Our last morning in Paris was cold and rainy. The day before, the girls and I had visited a perfume store near our hotel. They had decided that there was a men's cologne that "turned them on". It was Paco Rabanne pour Homme. I went back to that store the next day and bought a bottle. A year later, my brother got married and honeymooned in Paris. I asked him to pick up another bottle of that cologne at the same shop as before. He did. I still have both bottles some 40+ years later. I don't suppose it would smell quite the same. I dare not try.
We flew to Barcelona, which was the last real stop on our 21-day tour. Barcelona was sunny and hot. When we would land at an airport, the officials would breeze us through, because we were in a tour group. I thought Barcelona would be the same, so I got my luggage and headed to the front door to catch our bus. I heard a man yell behind me, "Alto! Alto!". I just kept walking and thinking that I was more of a baritone. Then, a Spanish soldier stuck a machine gun in my face and yelled "Alto!". I learned that he was telling me to stop. I also learned that it is important to know a little of the language. He ushered me back to Customs. I tried to tell him that I was not bringing in anything, but he pushed me with his gun to stand in a line that I really didn't need to be in.
Spain was still controlled by Franco in 1973. His picture was everywhere, and we found Barcelona to be rather boring, compared to some of the other cities we had been to like Paris, London, Berlin, Lucerne, and others. After we got to our hotel and checked in, the girls and I went walking. They found a dress shop that I had to go with them, as I was their protector. Boring. We found an open-air market, where people sold fruits and vegetables. Boring. We then found a nine-store department store. That was more interesting. I used to say that when a store said that they sold everything, my question would always be--"Do they sell trees?" If the answer was no, then they didn't sell everything. This store sold everything. One regret was that I didn't buy the Spanish Beatles albums, but I wasn't into collecting records at that time. As I was looking through the records, I noticed that the girls were gone. I couldn't have Mr. Vivian yelling at me again for losing them, so I went running through the store (all nine floors). They were nowhere to be found. After much searching, I went downstairs to the first floor and waited for them. They showed up, and it turned out that they were looking for me, as I was looking for them. We were going around in circles.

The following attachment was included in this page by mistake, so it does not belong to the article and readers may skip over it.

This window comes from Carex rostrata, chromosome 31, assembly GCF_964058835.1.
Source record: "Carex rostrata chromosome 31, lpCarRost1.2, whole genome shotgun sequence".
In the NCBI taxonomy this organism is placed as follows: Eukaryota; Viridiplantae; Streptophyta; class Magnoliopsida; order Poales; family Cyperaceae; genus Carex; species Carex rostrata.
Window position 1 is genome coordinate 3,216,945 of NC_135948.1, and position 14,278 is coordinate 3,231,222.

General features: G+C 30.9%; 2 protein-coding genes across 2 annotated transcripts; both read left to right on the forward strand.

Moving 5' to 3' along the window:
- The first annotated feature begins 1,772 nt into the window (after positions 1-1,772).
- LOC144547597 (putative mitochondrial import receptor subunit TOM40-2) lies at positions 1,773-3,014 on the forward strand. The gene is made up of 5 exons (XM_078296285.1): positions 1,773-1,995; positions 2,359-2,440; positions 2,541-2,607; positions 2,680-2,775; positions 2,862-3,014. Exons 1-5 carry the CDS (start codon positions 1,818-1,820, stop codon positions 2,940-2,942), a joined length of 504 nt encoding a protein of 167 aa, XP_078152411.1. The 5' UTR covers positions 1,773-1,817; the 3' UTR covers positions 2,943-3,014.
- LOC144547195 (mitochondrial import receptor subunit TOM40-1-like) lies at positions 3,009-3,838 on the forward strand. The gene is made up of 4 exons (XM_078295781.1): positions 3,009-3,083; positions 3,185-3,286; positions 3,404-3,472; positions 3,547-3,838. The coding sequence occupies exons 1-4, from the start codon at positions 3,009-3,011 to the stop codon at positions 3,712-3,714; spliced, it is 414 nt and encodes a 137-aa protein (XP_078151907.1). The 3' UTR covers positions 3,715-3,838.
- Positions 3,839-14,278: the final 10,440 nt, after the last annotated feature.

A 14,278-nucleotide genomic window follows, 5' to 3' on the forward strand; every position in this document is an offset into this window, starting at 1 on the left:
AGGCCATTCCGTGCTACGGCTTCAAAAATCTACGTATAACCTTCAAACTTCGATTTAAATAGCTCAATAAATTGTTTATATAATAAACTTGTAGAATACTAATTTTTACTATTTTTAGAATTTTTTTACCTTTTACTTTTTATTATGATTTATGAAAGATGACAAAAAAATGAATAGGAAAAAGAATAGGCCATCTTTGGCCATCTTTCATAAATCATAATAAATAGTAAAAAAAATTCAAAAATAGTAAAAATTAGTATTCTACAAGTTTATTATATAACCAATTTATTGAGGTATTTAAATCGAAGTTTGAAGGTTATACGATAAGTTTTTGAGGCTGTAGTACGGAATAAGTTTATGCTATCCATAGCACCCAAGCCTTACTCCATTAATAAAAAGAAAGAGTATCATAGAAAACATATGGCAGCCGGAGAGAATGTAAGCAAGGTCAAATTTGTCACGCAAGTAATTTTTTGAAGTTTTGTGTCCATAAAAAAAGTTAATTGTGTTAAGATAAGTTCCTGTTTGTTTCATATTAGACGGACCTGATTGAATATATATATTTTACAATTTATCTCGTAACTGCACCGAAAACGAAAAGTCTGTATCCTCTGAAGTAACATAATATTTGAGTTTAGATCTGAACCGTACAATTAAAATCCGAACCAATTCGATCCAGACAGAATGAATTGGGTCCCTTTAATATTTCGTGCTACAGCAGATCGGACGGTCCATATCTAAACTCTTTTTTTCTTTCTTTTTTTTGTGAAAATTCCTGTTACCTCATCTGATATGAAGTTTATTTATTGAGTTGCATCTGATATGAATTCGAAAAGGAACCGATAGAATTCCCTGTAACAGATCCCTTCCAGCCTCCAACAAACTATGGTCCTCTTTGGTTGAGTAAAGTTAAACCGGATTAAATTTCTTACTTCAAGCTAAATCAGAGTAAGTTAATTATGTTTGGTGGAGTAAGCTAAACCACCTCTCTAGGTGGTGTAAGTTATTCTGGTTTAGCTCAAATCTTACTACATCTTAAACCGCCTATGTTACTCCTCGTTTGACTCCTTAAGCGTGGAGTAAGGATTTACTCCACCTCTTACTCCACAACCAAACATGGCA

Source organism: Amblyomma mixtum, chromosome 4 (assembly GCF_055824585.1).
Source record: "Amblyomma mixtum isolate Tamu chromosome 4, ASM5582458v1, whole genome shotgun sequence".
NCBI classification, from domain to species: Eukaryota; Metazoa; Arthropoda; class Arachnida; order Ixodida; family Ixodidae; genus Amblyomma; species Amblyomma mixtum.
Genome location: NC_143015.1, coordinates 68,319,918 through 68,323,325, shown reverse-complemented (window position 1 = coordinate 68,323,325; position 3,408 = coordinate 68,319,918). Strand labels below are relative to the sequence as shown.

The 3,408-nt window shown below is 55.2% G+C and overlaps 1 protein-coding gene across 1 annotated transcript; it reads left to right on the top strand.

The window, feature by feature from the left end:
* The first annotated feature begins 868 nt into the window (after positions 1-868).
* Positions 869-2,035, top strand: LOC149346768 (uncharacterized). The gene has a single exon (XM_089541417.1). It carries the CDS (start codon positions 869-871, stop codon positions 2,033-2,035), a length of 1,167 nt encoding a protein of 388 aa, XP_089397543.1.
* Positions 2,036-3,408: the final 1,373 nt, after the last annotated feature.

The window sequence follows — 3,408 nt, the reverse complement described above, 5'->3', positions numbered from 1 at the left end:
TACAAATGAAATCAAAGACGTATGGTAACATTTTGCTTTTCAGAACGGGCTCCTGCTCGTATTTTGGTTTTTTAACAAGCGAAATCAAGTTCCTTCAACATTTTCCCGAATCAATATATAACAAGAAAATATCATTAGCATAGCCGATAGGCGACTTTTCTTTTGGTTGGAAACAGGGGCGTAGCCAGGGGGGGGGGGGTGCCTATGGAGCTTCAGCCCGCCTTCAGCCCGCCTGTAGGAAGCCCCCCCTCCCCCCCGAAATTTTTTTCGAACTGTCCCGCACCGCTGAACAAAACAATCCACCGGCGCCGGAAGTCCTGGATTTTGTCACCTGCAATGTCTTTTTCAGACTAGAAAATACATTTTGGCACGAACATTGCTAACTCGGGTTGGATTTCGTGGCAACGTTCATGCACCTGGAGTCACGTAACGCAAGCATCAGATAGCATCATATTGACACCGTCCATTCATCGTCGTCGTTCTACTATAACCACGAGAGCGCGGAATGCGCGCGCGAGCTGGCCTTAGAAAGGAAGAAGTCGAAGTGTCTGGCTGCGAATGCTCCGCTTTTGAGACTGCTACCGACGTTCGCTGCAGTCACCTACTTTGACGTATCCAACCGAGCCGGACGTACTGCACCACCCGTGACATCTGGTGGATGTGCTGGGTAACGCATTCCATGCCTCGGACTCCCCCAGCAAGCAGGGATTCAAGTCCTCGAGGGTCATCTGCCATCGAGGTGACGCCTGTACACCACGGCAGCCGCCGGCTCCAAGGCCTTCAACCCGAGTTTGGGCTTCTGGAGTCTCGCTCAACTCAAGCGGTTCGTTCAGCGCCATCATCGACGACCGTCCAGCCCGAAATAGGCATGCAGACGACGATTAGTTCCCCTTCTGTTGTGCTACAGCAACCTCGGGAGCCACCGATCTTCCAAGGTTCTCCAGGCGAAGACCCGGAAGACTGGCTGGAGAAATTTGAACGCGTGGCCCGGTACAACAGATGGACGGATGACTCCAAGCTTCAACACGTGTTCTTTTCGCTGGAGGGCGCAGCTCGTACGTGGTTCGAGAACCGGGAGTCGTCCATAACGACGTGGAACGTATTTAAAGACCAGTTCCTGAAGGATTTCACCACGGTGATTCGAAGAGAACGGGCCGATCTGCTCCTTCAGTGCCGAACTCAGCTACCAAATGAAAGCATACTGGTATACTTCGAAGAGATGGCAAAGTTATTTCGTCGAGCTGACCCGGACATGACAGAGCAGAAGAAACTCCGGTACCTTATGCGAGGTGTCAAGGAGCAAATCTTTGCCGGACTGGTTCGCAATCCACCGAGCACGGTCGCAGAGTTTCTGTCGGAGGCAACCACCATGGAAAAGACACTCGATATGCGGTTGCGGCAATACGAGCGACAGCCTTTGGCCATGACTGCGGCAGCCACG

The next day, we toured Barcelona. We went to a big cathedral; the Picasso museum; a Columbus statue; and a glass-blowing place. One of our tour members bought a sword-shaped letter opener. She tried to take it on the plane, but they wouldn't let her have it. They never asked me about the knife I carried with me for protection. Go figure.
One of the people on our tour was a Spanish teacher. It turned out that she couldn't read the menu, because her Spanish was different. When we flew into the airport the day before, we saw a beach. The girls and I wanted to go to the beach, but the hotel guy said that it was 40 miles away. So, we didn't go. The girls wanted to call home, because we were flying out the next day back to the States. The hotel desk clerk said that the telephone lines were down due to a recent forest fire. We found out later that he just didn't want to be bothered. He directed us to the local post office, and they had phones that worked. So, those were the phones we used. I hear that Barcelona is better now, since they hosted the Olympics. I hope so.